To View or to Non-View. That's the Que$tion.
Recently we completed negotiations for one of our clients—seeking Class A, CBD space.
Within the same highrise building, our client had a few options ranging from lowrise, pleasant
outlooks across the street and surrounding neighborhood; to splashy, unobstructed Bay views.
To keep the story simple, our client decided on the more economical lowrise space—a nearly
$25 per square foot per year discount to the space upstairs. A law firm (represented by
one of our competitors) signed a $55/sf/year transaction. How do these economics make
sense, especially to a service firm? We have the numbers for you to peruse:
The law firm leased 25,000 square feet. At an efficiency of 650 sf/lawyer, the floor's capacity
will be 38 lawyers. Like most service firms, the law firm should commit not greater than 8% of
its gross revenue to pay its $55/sf/year rent [8% of their annual gross = $1.375 million/year].
So, the 38 lawyers of the firm must gross at least $17 million/year to comfortably afford to pay
$55/sf/year in rent. Well, that's only $452,000/year in annual billings for each and every lawyer.
If they bill 40 hours/week and do so for 50 weeks of the year, each and every lawyer will only
need to charge an average of $225/hour…all to afford $55/sf/year rent.
At $30/sf/year in rent, instead, the same law firm's rent would be $750,000/year. So, the same
group of lawyers—capable of producing $17 million/year in revenues—could maintain rent at
4.4% of gross revenues. Or, the partners could decide to work fewer than 2,000 hours per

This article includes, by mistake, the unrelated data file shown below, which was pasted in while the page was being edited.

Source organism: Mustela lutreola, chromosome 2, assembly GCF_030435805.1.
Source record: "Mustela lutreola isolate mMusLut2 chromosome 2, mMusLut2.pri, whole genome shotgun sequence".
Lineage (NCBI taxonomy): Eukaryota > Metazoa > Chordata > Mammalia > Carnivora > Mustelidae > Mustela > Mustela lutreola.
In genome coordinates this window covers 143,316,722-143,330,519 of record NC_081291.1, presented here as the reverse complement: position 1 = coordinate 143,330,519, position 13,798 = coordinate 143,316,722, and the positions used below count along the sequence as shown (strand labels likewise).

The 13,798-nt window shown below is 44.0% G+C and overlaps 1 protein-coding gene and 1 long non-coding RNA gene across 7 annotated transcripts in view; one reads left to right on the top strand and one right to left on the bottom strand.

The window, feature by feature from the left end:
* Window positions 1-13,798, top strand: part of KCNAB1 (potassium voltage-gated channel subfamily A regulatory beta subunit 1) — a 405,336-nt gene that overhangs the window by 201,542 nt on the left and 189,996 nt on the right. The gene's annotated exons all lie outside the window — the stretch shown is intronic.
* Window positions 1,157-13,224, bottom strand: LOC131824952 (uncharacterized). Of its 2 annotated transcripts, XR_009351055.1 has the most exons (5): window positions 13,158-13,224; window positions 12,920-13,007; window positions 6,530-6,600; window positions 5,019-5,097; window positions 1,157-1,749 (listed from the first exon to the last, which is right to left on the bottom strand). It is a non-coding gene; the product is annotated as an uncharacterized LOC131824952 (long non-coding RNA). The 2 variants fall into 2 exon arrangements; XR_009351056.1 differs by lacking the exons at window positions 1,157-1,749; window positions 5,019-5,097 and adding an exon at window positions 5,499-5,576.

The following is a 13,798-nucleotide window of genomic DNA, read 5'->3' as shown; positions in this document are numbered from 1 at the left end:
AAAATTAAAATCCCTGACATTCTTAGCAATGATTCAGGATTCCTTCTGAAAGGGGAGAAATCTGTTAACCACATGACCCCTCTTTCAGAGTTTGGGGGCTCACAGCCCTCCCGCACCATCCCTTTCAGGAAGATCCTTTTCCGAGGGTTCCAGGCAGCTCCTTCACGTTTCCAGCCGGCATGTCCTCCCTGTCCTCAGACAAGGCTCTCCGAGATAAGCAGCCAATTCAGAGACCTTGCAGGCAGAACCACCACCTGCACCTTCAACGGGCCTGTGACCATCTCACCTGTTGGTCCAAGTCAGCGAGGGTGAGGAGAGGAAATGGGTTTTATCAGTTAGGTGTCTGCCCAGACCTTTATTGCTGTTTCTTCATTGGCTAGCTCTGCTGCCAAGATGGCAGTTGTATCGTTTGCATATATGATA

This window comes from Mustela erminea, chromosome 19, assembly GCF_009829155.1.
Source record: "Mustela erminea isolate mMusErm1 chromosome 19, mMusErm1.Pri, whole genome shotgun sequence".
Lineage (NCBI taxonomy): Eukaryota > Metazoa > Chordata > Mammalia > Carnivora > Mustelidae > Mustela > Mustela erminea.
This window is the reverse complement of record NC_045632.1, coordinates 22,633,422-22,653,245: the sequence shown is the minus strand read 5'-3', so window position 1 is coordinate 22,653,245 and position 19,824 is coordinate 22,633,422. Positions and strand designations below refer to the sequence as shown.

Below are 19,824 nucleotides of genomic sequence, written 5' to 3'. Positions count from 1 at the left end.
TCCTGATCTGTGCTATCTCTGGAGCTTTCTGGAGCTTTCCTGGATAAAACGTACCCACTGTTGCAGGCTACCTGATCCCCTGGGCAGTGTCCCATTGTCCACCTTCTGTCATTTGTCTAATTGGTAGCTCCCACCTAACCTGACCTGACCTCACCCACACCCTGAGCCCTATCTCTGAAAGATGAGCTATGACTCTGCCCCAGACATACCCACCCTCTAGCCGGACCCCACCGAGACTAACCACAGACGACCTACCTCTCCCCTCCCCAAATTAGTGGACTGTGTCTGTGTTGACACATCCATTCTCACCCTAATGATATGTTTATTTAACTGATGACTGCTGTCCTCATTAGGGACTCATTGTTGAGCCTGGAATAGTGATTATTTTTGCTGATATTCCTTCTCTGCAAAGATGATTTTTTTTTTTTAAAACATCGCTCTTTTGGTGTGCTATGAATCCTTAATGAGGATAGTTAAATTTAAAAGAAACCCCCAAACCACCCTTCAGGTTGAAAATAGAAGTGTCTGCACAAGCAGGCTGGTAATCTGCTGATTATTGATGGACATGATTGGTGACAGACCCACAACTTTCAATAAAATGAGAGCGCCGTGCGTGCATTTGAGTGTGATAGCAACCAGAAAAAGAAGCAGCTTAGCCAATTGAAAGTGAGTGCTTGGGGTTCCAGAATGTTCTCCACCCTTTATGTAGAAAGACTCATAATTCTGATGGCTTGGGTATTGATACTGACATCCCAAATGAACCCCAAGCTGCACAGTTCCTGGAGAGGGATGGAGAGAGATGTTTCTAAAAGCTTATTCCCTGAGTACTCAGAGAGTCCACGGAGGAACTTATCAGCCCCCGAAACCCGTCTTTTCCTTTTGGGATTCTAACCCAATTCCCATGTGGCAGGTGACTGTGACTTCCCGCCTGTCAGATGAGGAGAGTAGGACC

year. At lower rental rates, there appear to be a lot more options available to the firm—to craft
its practice and manage its team with less strain on the engine. Which direction would YOU
want to take? Perhaps, through this example, you can see why the view-space market in the
City is reserved for the select few. It's your money. We would be pleased to discuss this
Tenant Leasing Services
655 Montgomery Street, Suite 810
San Francisco, CA 94111
Mihalovich Partners, a San Francisco based tenant-representation firm, was formed in 1998 by Dan
Mihalovich. Mr. Mihalovich brings to the firm 29 years of business experience, focusing on strategic and
market analysis, negotiation skills and project management expertise. He has managed over 200 office-
leasing assignments for many of San Francisco's most prestigious tenants, including The California
Academy of Sciences; The Bar Association of San Francisco; and Wilson, Sonsini, Goodrich & Rosati.
His career, and the focus of Mihalovich Partners, is solely driven to advocate the interests of San
Francisco tenants in leasing negotiations of all types---renewals, relocations, renegotiations, and
terminations. To avoid conflicts of interest, unlike most firms in the leasing brokerage business,
Mihalovich Partners never represents landlords.
Visit our website at www.TheSpacePlace.net to learn more.